With the hundreds of new entries into the car market every year the pages of auto blogs and magazines can be filled with reviews and stats and performance numbers and still not find every make and model covered. It is surprising despite the vastly improved technology of the modern auto industry that every discussion ultimately turns to the classic cars of years gone by. Though this nostalgia is often misplaced with phrases like “they don’t make cars of that quality anymore” (actually a true statement as the cars manufactured today are superior in virtually every way – 30 and 40 years ago a car with 100,000 miles was something to talk about and today it is so commonplace as to be unworthy of mention) there is no denying the look and lines of the old classics hold a special place in our hearts.
Buying a performance car today is as simple as a trip to virtually any auto dealership. Every manufacturer has a model they include as a sport or performance model. It is up to the consumer to determine whether 0-60 in 8 seconds is actually a performance car or not. Buying a classic performance car is not as easy. Between the ravages of time and rust on metal and the lack of manufacturer parts and in some cases even lack of a manufacturer anymore, buying classic cars is expensive and includes time consuming wide ranging searches.
Many people have resorted to doing the remodeling and restoration of older autos as a labor of love. This is not just the ’57 Chevy models either. Even the imports like the Honda’s of the 90’s now fall well into the category of restoration projects by motivated car owners with the added benefit of some still available parts and sheet metal from junk yards if not the manufacturer. It is more common to update and improve these later models as part of the project with non-stock accessories like headers, a new ECM chip, and sound systems that would fit equally as well in a dance club as the small confines of a sporty hatchback.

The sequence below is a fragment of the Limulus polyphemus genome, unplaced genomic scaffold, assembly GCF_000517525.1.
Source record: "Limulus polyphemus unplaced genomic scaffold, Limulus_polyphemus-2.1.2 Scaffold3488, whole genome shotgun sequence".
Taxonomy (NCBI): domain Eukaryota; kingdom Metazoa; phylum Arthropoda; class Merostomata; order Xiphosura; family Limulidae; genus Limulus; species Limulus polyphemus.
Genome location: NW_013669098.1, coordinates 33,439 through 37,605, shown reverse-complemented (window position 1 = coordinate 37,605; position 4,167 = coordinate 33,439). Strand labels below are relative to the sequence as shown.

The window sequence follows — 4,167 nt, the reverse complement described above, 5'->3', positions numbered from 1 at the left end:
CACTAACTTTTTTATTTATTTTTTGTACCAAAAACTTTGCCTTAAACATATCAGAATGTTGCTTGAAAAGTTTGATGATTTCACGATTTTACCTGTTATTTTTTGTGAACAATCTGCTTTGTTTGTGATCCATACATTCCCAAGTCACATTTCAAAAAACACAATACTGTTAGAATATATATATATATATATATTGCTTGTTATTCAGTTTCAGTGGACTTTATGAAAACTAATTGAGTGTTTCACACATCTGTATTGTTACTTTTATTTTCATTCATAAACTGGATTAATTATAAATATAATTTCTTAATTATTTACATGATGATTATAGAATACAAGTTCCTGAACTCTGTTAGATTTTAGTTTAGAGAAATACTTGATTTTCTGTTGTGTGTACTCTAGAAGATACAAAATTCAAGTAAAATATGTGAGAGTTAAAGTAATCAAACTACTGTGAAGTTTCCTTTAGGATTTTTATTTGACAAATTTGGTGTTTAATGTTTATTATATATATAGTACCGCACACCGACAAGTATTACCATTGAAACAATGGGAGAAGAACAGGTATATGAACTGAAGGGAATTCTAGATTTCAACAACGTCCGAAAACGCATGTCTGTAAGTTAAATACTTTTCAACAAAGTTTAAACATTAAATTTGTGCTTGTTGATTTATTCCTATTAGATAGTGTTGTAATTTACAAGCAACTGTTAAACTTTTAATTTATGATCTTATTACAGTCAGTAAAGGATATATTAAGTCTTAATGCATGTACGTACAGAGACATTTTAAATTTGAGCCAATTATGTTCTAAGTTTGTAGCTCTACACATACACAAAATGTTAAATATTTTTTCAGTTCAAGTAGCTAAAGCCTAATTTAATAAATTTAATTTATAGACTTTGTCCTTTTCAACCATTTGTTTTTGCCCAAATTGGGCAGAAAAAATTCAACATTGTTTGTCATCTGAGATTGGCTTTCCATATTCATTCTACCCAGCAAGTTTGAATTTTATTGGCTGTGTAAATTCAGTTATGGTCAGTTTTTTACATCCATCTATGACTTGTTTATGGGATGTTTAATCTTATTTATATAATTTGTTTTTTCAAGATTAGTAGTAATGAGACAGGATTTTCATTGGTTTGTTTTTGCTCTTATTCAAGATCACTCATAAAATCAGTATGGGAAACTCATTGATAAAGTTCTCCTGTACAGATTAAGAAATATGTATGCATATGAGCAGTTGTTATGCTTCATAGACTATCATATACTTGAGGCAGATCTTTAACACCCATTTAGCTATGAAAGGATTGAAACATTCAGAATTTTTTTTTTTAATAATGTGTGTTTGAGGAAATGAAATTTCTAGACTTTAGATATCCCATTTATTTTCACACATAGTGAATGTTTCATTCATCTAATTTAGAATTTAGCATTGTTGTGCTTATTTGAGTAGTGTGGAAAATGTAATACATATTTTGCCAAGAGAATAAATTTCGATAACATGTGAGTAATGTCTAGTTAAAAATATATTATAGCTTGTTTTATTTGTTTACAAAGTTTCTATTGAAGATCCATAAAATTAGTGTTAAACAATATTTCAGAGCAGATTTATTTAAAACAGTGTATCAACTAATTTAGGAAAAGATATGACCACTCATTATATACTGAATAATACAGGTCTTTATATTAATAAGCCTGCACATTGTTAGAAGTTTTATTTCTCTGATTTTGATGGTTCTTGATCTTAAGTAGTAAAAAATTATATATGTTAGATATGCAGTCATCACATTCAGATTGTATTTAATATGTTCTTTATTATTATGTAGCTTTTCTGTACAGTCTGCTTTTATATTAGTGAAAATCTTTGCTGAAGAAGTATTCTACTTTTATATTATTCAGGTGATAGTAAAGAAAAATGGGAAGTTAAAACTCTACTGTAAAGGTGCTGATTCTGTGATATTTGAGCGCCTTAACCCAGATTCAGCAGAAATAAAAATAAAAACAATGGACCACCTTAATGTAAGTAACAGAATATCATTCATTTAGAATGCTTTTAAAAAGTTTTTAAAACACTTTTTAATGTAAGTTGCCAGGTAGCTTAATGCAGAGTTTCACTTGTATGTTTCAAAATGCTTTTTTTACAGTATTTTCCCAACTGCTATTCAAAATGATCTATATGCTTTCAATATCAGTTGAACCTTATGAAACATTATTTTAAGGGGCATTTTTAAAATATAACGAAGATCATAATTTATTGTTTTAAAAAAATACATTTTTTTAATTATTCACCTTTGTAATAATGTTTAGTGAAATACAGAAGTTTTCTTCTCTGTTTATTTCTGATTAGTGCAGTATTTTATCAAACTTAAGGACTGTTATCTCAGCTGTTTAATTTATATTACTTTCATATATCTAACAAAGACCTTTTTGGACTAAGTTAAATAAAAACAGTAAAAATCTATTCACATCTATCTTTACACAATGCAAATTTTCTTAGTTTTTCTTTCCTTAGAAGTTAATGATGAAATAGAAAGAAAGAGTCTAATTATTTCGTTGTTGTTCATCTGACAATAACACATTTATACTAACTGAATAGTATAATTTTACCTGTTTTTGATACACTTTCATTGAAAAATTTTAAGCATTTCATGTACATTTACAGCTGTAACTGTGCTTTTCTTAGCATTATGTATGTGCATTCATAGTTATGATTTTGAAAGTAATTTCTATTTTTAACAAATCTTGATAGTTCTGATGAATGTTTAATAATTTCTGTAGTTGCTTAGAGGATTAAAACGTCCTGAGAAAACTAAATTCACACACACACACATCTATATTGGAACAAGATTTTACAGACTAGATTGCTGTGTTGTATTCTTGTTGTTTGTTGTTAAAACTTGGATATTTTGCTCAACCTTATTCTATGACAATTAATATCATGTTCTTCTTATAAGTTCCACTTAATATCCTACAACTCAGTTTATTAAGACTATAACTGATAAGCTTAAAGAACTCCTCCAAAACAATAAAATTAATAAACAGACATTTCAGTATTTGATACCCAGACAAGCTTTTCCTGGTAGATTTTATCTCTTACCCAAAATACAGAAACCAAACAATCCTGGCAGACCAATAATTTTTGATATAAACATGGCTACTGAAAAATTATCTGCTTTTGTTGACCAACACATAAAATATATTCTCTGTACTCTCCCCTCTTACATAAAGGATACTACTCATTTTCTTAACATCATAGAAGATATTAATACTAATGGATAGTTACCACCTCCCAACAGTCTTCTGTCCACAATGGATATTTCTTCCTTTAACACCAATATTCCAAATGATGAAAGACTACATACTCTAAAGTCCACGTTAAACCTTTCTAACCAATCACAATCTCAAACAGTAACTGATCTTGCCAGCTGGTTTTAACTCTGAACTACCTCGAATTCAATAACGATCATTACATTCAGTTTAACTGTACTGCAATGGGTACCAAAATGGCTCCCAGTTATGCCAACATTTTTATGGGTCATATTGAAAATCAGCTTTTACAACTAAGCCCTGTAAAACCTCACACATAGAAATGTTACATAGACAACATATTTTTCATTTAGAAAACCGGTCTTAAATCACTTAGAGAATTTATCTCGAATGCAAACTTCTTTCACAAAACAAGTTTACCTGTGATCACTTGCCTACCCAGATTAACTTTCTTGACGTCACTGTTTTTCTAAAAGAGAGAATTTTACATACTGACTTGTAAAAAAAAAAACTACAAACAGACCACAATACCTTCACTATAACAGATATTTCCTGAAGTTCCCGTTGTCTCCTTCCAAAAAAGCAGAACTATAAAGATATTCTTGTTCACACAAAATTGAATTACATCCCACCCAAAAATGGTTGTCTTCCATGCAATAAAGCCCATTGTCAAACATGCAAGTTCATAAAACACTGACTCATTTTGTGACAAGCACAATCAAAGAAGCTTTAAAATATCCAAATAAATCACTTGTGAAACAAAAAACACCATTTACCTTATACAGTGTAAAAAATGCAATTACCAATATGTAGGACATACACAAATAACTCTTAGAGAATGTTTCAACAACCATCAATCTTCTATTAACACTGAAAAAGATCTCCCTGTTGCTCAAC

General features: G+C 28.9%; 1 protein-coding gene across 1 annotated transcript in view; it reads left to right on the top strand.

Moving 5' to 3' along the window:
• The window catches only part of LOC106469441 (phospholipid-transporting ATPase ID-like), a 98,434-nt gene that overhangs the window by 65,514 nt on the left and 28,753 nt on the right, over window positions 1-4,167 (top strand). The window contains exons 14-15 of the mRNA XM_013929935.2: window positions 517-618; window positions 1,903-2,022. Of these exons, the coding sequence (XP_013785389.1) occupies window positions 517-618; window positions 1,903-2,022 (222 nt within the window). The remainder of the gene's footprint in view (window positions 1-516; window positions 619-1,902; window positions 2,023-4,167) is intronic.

To get engaged in this hobby some small technical knowledge is a plus. Just as the middle aged back yard mechanics are perplexed by the intricacies of fuel injection the newer version of car tuners are apt to be thoroughly confused by the mechanics of a 4 barrel carburetor. Fortunately with the internet and YouTube videos there are few problems not easily solved at home. A quality tool box filled with an assortment of tools and a laptop to watch a video tutorial on will suffice in most instances.
As always, garage space is big help and some mechanics clothes or coveralls like the ones at ebrookes will go a long way to making the project not only look good, but make the YouTube videos you post of yourself doing the project have a bit more class and professional look. Since classic cars are all about appearance, that is a consideration after all.
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